Synchrony's Walmart Loss Puts Sam's Club Renewal in Focus
(Bloomberg) -- Synchrony Financial lost out to Capital One Financial Corp. for a credit-card contract with retail giant Walmart Inc. Now, the company is poised to defend its turf for a Walmart subsidiary.
Capital One is interested in examining the Sam’s Club portfolio currently held by Synchrony, according to people familiar with the situation, who asked not to be identified because the matter isn’t public. Analysts expect that contract, which has about $8 billion in receivables, or about 80 percent the size of Walmart’s, to come open soon. Synchrony has issued the warehouse chain’s cards for 24 years, last renewing the deal in 2014.
“There are two separate contracts with two separate program agreements,” Synchrony Chief Executive Officer Margaret Keane told analysts Friday on a conference call. “We would hope to renew Sam’s and we’re going to be in that process. We’ll be aggressive.”
Capital One, which grabbed the Walmart business from Synchrony in a deal announced Thursday, will evaluate the Sam’s Club portfolio when the process begins to determine whether it should bid, the people said. Sam’s Club executives, after talking with their Walmart counterparts, invited Capital One to consider the move, the people said.
“Our contract with Synchrony continues for a few more years,” Sam’s Club said in a statement. “At that time we will evaluate our options to make the best decision on behalf of our members.” Sue Bishop, a spokeswoman for Synchrony, and Tatiana Stead of Capital One declined to comment.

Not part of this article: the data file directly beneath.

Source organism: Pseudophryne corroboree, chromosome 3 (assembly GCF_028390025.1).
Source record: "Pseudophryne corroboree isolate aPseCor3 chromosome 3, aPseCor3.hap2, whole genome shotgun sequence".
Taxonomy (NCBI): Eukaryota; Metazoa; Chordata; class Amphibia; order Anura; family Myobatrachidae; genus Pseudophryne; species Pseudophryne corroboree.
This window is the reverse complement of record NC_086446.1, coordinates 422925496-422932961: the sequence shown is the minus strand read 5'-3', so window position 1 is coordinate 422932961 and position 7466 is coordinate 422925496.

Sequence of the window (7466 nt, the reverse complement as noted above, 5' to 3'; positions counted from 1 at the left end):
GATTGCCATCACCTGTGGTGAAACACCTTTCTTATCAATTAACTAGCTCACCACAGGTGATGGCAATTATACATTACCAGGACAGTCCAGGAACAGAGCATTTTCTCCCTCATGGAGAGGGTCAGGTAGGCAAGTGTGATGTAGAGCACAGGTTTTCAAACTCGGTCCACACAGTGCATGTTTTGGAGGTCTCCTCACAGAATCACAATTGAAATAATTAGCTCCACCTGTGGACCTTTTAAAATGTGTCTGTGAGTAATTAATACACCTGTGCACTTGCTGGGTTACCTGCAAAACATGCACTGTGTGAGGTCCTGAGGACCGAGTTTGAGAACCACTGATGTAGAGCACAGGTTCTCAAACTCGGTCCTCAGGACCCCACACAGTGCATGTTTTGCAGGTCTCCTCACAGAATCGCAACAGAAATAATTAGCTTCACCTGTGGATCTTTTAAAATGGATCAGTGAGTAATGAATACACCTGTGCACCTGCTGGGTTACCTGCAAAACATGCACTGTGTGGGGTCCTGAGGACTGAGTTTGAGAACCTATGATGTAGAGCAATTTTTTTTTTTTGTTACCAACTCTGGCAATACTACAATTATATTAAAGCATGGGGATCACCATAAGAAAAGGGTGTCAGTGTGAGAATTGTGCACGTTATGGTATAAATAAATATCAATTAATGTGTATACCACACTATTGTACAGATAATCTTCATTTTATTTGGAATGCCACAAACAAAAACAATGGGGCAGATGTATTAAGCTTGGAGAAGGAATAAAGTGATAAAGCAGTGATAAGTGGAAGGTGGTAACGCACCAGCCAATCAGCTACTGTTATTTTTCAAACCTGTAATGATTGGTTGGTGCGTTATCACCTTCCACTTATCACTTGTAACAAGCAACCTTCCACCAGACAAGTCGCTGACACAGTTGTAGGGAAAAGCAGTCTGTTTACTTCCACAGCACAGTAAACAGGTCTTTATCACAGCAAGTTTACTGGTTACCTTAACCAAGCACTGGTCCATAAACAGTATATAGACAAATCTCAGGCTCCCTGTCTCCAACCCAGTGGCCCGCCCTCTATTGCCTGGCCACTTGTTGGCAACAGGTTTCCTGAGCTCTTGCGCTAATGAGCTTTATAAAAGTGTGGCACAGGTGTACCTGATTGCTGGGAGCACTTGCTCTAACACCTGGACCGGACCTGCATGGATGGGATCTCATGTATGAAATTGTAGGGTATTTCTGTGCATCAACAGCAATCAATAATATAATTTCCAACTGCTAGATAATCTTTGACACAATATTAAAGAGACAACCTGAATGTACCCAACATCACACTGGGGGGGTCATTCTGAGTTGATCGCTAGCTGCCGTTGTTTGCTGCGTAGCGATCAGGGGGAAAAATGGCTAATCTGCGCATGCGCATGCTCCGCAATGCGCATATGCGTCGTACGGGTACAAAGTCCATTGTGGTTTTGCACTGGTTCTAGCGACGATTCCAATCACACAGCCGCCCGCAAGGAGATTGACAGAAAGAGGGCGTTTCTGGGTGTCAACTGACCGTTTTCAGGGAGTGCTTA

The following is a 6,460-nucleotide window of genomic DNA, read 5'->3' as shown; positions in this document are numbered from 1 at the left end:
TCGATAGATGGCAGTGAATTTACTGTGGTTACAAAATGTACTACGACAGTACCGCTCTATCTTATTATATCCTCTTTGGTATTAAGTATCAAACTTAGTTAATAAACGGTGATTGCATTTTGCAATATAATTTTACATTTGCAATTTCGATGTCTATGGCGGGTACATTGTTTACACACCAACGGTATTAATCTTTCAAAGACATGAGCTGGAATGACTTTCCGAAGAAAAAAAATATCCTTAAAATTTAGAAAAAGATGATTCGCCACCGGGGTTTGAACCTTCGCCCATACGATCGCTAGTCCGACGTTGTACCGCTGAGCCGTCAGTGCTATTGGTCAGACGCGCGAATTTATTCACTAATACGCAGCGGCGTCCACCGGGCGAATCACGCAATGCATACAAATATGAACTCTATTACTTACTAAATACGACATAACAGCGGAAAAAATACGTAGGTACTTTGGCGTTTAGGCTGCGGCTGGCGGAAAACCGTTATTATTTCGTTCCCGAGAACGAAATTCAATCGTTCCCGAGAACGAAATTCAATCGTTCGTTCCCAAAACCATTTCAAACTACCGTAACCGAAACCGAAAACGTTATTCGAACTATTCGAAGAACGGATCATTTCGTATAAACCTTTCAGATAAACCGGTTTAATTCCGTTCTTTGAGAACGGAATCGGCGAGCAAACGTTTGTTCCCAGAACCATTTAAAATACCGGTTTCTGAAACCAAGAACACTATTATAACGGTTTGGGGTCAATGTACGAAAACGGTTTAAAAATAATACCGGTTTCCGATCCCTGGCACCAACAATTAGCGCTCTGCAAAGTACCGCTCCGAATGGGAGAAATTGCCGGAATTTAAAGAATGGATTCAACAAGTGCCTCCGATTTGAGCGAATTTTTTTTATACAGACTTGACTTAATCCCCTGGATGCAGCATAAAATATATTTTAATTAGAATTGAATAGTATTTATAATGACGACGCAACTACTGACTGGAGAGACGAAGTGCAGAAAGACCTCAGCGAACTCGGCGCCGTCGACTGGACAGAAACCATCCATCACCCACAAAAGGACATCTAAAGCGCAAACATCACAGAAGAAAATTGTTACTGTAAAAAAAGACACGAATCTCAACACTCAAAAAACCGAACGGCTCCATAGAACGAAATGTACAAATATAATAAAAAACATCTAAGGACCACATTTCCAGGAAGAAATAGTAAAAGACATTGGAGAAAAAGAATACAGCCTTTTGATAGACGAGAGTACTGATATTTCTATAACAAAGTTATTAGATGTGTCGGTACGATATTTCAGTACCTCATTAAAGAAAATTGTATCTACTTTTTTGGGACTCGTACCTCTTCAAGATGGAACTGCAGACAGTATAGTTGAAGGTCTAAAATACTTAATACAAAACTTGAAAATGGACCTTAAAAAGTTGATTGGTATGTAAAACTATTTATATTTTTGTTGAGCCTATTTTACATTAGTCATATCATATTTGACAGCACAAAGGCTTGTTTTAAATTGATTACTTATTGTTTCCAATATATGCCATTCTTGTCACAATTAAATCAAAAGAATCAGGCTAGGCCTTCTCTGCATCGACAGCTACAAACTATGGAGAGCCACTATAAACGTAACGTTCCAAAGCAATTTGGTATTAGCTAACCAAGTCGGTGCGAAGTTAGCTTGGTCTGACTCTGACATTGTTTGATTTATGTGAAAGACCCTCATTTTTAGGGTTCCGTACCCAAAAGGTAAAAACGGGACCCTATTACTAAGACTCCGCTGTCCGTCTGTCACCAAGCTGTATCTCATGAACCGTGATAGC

Synchrony’s partnership with Walmart and Sam’s Club each accounted for more than 10 percent of interest and fees the bank earned on its loans last year, the company said in an annual regulatory filing. The lender has said its five largest programs -- Gap Inc., J.C. Penney Co., Lowe’s Cos., Sam’s Club and Walmart -- made up the majority of such revenue.
Synchrony, the largest issuer of store cards, has warned investors that 24 partnerships tied to 89 percent of the interest and fees it collects on loans will come up for renewal between 2019 and 2023. That’s spurred investor concern over whether it can protect some of its most lucrative partnerships.
“I’m worried about them losing the other ones,” Vincent Caintic, an analyst at Stephens Inc., said in a telephone interview. “Synchrony is going to have to try very hard to renew.” In a competitive market, “I would expect margins to continue to compress,” he said, estimating the value of the Sam’s Club deal at $8 billion in receivables.
Synchrony executives said on Thursday they have two options for the Walmart portfolio: sell the $10 billion in balances or retain it and convert qualifying customers to general-purpose credit cards. They said both are accretive to earnings relative to renewing the contract with Walmart.
Synchrony said selling the portfolio would free up $2.5 billion of capital, which it would use to either repurchase shares or reinvest in its business. Chief Financial Officer Brian Doubles said Friday the firm would invest in faster-growing programs such as its partnerships with Amazon.com Inc. and TJ Maxx.
“We remain very pleased with our long-term, trusted relationship with Synchrony,” Scott Goldenberg, chief financial officer of TJX Cos., owner of TJ Maxx, said in an emailed statement. “Our credit-card program with Synchrony helps us further extend our value proposition with customers and we are excited about Synchrony’s future road map.”
Keane said that Sam’s Club has a different customer set than Walmart, relying more heavily on spending from businesses than consumers. She emphasized that the two programs are very different in how they go to market.
“We’re going to really take the high road here and make sure we do the best we possibly can for the programs,” Keane said.
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